Holiday Price Tag: What Are the Holidays Actually Costing You? 

From your finances to your health, the season can take its toll

Page 3 of 3

In the Body

The manifestations of stress aren't just in how we interact with our family and friends. Stress can have a very real impact on your physical health. Add that to the myriad of not-so-healthy things we all do during the holidays, and it can lead to some larger concerns.

Family practitioner (and occasional BW contributor) Dr. Waj Nasser is used to hearing the holiday excuse: people eating too much, drinking too much, not exercising and using the holidays as the ultimate get-out-of responsibility card. But he's quick to point out that even if you only do it during the holidays, that adds up to roughly one-sixth of your life.

"People take a vacation from taking care of themselves," he said. "Don't wait until after the holidays. Take care during the whole year."

Ignoring what we all know we should (or shouldn't) do can aggravate existing problems, including hypertension, diabetes, high cholesterol, migraines and back pain. And stress can make all of those things worse.

When the holiday demands start stacking up, it's sometimes hard to prioritize, but that's exactly what those being pulled in every direction need to do. It's an approach that has helped keep Boise resident Erika Knipe ahead of the stress curve.

During a lull while manning her booth at the Flying M craft sale, Knipe described how she balances making handmade crafts with the demands of the holidays. Her greatest tool: the almighty checklist. Knipe sets mini-deadlines for herself starting just after summer so things don't get pushed to the last minute. Knipe admits that there is a lot of pressure to create the perfect holiday, but she has her own survival strategy: keep it simple.

Simplicity and staying organized are valid approaches to dealing with stress, and ones largely recommended across the board. Boise personal training business Your Fitness Your Life even offered a class earlier in the season to help the stress-ridden masses turn the holidays joyous once again.

While class participants came from a variety of backgrounds, owner Marilyn McAllister said common causes for stress emerged early on. Mainly, people said they want a peaceful, family oriented holiday, but the pressure to maintain traditional activities, attend/give parties and keep up with work can get overwhelming.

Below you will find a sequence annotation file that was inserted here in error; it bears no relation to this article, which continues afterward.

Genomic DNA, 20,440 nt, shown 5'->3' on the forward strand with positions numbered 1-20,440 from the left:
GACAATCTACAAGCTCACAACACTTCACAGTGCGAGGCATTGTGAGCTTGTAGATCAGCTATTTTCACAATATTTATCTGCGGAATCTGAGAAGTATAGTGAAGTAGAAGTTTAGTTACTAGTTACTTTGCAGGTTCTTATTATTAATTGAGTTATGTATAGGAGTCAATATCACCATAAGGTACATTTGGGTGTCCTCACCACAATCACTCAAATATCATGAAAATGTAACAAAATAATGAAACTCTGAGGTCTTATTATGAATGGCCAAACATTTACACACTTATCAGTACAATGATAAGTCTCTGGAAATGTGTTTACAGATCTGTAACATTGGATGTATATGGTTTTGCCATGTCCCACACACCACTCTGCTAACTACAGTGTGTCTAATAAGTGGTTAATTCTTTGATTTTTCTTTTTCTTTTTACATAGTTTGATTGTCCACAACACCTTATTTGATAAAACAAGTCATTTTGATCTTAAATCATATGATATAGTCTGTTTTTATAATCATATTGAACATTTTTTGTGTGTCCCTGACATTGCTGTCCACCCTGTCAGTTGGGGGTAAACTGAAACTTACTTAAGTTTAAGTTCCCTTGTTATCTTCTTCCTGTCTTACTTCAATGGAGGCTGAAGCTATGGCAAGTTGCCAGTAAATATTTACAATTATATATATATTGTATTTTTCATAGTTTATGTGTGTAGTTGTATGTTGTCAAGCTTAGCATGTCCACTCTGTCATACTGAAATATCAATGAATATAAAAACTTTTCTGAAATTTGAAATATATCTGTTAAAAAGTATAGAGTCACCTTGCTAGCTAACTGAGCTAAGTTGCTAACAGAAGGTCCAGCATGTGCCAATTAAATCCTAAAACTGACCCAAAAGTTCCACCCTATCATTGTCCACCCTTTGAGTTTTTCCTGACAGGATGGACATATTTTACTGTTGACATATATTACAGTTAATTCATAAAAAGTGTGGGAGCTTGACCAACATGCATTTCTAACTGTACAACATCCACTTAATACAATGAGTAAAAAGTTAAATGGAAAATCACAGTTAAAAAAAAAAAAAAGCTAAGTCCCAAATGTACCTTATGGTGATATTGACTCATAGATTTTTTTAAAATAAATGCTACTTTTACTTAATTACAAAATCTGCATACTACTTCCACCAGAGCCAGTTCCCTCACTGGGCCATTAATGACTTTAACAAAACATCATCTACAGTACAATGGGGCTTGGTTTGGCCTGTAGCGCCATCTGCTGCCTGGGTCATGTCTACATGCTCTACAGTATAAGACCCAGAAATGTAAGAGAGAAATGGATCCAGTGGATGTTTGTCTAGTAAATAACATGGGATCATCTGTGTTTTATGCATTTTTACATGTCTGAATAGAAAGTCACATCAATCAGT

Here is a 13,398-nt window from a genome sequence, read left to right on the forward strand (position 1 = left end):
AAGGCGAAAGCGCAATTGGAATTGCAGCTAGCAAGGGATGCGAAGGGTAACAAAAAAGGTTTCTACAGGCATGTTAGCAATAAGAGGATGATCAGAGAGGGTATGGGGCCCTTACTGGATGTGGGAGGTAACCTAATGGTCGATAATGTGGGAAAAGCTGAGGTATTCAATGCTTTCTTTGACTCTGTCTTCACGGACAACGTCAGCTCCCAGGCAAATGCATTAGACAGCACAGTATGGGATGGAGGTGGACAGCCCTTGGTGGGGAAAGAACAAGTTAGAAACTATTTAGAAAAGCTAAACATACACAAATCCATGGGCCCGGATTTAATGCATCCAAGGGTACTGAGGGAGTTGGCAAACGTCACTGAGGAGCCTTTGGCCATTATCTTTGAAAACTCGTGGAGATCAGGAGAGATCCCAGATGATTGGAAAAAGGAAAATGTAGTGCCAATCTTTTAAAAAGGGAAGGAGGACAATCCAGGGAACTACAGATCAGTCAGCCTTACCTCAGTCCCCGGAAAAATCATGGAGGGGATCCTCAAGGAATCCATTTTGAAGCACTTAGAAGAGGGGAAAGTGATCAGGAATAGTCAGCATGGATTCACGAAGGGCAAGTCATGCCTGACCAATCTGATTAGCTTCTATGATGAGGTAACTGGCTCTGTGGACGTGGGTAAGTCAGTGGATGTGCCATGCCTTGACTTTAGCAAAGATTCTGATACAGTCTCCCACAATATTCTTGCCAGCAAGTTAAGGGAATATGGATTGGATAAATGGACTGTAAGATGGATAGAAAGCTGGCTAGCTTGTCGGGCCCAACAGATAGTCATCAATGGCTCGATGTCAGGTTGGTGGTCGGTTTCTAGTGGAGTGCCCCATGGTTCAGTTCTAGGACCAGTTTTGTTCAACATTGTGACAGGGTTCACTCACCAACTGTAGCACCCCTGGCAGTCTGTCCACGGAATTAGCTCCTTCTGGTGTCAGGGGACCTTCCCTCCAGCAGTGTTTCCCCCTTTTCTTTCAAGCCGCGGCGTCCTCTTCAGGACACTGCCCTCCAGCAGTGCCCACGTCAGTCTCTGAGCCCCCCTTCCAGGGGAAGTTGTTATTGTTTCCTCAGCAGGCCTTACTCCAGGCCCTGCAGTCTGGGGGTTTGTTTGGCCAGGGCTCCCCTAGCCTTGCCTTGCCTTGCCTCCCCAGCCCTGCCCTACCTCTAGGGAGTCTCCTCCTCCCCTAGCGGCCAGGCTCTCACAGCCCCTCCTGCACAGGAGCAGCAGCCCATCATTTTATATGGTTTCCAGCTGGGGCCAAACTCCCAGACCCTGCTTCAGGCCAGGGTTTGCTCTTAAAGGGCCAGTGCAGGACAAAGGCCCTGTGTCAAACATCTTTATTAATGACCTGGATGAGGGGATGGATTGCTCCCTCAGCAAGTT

McAllister and trainer Cortney Taul recommend learning one important word: "No." Being able to prioritize and putting aside the rest can help people find balance.

"Pick what's important to you," McAllister said.

Regardless of how it is dealt with, experts agree that too much stress hurts across the board. According to the Mayo Clinic, some of the common symptoms of emotional stress include anxiety, restlessness, irritability, depression, anger, feeling insecure, lack of focus and forgetfulness.

"None of us are at our best when we're under too much stress," Timberlake said. "When people don't feel like they have that much control over their environment, it erodes their ability and the quality of how they experience life."

O'Brien has seen the effects of stress first-hand in her job as an addictions counselor. As she approaches the holidays, she's trying to follow some of the same advice she gives to her clients: keep a positive attitude.

"What's the point in worrying?" she said.

Worrying, overscheduling and being pulled in a million different directions not only cause stress but make it easy to get run down, which in turn can lead to a mild depression. Nasser said that many of the most common complaints--tiredness, fatigue, muscle pain, upset stomachs--are often symptoms of a far from exotic cause: patients are in a holiday funk.

But rather than turning to the Prozac, Nasser has a much simpler and less expensive cure: Try some physical activity. Whether it's getting outside or going to they gym, getting your heart rate up can go a long way toward improving overall health.

"You're not allowing your body to jerk you around," he said. "You take control back."

Nasser also cautioned not to rely on either caffeine or alcohol, both of which offer only temporary relief and have major drawbacks.

"It's easy to say, but not easy to do," Nasser said. "People have to advocate for themselves."

Of course, taking care of yourself during the holidays doesn't mean you still can't have a little fun.

"Splurge a little, but not to excess," he said. "You've got to live."

Pin It
Favorite

Comments


Comments are closed.

Calendar

Latest in Features

  • 15th Annual Fiction 101 Contest

    15th Annual Fiction 101 Contest

    Painting Pictures in 101 Words
    • Jan 4, 2017
  • No Safety Net

    No Safety Net

    As Boise considers a Housing First model to fight chronic homelessness, Utah's experience with the program shows uneven results
    • Dec 14, 2016
  • Project Censored: The Top 10 Censored Stories of 2016

    Project Censored: The Top 10 Censored Stories of 2016

    "Watergate taught us two important lessons about the press: First, the news media sometimes do fail to cover some important issues, and second, the news media sometimes indulge in self-censorship."
    • Nov 30, 2016
  • More »

© 2017 Boise Weekly

Website powered by Foundation